Schneier on Security: Information Attacks against Democracies. “Democracy is an information system. That’s the starting place of our new paper: ‘Common-Knowledge Attacks on Democracy.’ In it, we look at democracy through the lens of information security, trying to understand the current waves of Internet disinformation attacks. Specifically, we wanted to explain why the same disinformation campaigns that act as a stabilizing influence in Russia are destabilizing in the United States.”
Sahara Reporters: Is Nigeria Ready For A Possible Cyberattack On The 2019 Presidential Election? . “The question is: Is Nigeria ready to respond to cyberattack(s) on the 2019 presidential election to protect the integrity of the Election Information Systems and data? More importantly, does Nigeria have the required national cybersecurity technical capabilities, know-hows, tools, processes and professionals to protect the country from any cyber-attack?” Good questions from Paul Omoruyi.
Indiana University Bloomington: Study: Twitter bots played disproportionate role spreading misinformation during 2016 election. “Among the findings: A mere 6 percent of Twitter accounts that the study identified as bots were enough to spread 31 percent of the ‘low-credibility’ information on the network. These accounts were also responsible for 34 percent of all articles shared from ‘low-credibility’ sources.”
Mashable: Facebook’s board just responded to that New York Times bombshell. “Following the Nov. 14 New York Times bombshell report detailing a host of gross miscalculations and alleged malfeasance at the social media giant both in the run up to and following the 2016 U.S. presidential election, the Facebook board has come out with a statement. And oh boy, even filtered through innumerable layers of corporate speak the message is clear: Board members aren’t happy with Mark Zuckerberg.”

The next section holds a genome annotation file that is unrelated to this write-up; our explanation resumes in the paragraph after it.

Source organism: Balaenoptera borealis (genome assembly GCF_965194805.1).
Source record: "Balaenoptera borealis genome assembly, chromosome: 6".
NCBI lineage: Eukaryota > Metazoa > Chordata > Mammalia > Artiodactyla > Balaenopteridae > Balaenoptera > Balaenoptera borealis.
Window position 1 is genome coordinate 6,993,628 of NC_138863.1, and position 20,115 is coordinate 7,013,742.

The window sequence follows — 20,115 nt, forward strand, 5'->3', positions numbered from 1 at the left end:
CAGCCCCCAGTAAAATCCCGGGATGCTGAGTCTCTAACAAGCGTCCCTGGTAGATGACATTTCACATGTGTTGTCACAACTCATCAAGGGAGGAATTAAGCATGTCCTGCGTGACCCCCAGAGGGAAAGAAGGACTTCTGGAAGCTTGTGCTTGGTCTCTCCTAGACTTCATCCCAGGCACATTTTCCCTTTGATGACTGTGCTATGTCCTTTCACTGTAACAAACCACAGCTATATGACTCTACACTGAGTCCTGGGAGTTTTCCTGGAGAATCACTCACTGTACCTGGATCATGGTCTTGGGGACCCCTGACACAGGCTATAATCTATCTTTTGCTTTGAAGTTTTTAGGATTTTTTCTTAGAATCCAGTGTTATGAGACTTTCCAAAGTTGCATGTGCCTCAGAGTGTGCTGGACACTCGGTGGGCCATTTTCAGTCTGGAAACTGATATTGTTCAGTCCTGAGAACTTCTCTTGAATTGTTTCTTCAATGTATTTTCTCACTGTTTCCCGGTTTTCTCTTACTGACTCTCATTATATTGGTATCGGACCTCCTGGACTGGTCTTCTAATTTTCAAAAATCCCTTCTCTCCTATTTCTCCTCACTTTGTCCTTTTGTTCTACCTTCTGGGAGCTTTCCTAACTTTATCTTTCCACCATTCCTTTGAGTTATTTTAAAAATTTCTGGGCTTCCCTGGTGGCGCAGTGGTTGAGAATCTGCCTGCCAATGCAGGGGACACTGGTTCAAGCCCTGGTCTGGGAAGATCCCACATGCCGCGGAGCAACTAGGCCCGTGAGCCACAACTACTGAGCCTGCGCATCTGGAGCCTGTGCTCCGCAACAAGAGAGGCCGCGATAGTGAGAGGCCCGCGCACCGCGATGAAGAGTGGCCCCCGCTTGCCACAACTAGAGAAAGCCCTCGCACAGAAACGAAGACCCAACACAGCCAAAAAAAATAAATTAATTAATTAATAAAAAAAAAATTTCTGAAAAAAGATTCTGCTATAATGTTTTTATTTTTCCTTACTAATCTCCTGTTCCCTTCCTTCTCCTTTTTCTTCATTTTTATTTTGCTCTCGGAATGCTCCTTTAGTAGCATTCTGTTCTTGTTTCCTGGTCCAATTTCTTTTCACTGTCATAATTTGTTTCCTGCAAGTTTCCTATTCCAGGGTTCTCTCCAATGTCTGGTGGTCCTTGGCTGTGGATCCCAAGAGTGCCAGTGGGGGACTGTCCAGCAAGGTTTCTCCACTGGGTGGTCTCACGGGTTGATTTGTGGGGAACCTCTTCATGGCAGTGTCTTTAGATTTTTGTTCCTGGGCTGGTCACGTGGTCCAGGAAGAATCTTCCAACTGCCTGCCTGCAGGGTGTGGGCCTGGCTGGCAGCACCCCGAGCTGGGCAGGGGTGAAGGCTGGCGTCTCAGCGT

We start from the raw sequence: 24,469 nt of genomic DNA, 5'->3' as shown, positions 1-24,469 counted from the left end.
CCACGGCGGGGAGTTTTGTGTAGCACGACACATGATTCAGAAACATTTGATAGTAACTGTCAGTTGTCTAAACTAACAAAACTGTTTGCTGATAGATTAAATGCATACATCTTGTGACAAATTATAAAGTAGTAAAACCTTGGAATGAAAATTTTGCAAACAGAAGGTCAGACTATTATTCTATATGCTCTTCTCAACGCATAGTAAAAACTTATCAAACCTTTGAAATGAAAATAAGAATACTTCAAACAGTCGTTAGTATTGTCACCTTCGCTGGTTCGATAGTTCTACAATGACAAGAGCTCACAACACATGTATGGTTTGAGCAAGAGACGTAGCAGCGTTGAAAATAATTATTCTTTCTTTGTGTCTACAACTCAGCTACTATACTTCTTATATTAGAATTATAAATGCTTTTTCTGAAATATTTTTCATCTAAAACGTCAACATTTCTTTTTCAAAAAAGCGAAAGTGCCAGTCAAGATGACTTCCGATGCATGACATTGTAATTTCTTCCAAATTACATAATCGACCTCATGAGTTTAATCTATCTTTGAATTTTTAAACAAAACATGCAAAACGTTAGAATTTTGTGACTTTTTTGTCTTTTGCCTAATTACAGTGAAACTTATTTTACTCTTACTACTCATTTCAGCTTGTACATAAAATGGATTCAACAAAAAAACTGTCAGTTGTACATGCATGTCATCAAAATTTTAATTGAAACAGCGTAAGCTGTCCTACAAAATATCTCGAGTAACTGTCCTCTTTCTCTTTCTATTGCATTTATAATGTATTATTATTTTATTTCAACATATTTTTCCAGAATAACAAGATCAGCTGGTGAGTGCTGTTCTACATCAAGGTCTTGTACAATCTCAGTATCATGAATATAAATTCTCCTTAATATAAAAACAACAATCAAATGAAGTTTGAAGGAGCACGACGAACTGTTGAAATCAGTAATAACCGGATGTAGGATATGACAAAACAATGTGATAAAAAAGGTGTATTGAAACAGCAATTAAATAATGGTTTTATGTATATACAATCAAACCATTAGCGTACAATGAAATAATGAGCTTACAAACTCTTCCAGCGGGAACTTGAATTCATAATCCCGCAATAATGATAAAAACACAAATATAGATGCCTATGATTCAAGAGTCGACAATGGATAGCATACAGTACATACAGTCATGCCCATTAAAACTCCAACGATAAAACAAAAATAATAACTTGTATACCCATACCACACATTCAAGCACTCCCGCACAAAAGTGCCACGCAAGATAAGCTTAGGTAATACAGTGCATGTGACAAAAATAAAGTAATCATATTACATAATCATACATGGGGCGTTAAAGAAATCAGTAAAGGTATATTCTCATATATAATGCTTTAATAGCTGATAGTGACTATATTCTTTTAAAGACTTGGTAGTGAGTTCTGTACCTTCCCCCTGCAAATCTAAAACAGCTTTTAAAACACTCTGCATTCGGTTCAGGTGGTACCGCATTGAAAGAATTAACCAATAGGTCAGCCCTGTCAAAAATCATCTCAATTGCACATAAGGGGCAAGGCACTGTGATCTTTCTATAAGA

New York Times: Delay, Deny and Deflect: How Facebook’s Leaders Fought Through Crisis. “This account of how Mr. Zuckerberg and Ms. Sandberg navigated Facebook’s cascading crises, much of which has not been previously reported, is based on interviews with more than 50 people. They include current and former Facebook executives and other employees, lawmakers and government officials, lobbyists and congressional staff members. Most spoke on the condition of anonymity because they had signed confidentiality agreements, were not authorized to speak to reporters or feared retaliation.” I read this article right after supper, which is too bad because it made me sick to my stomach.
Slate: Why Social Media’s Misinformation Problem Will Never Be Fixed. “At first grimace, the role of social media in the 2018 U.S. midterm elections looked a lot like the role it played in the 2016, when the hijacking of tech platforms by foreign agents and domestic opportunists became one of the major subplots of Donald Trump’s victory and sparked a series of high-profile congressional inquiries. Despite all of the backlash, all the scrutiny, all the promises made by the likes of Facebook CEO Mark Zuckerberg and Twitter CEO Jack Dorsey to do better, the boogeymen that reared their head then are still snarling today. That’s dispiriting, because the tech companies had two years to prepare, and untold resources at their disposal. Facebook even had a well-staffed election ‘war room’ tasked with finding and addressing the very kinds of hoaxes that continued to crop up throughout the election cycle. If they haven’t fixed things by now, well: When will they?”
CNET: Facebook links Russia-based agency to 115 accounts it blocked prior to midterms. “Facebook revealed late Tuesday that the 115 accounts it blocked for ‘inauthentic behavior’ over the weekend could’ve been linked to Russia’s Internet Research Agency (IRA).”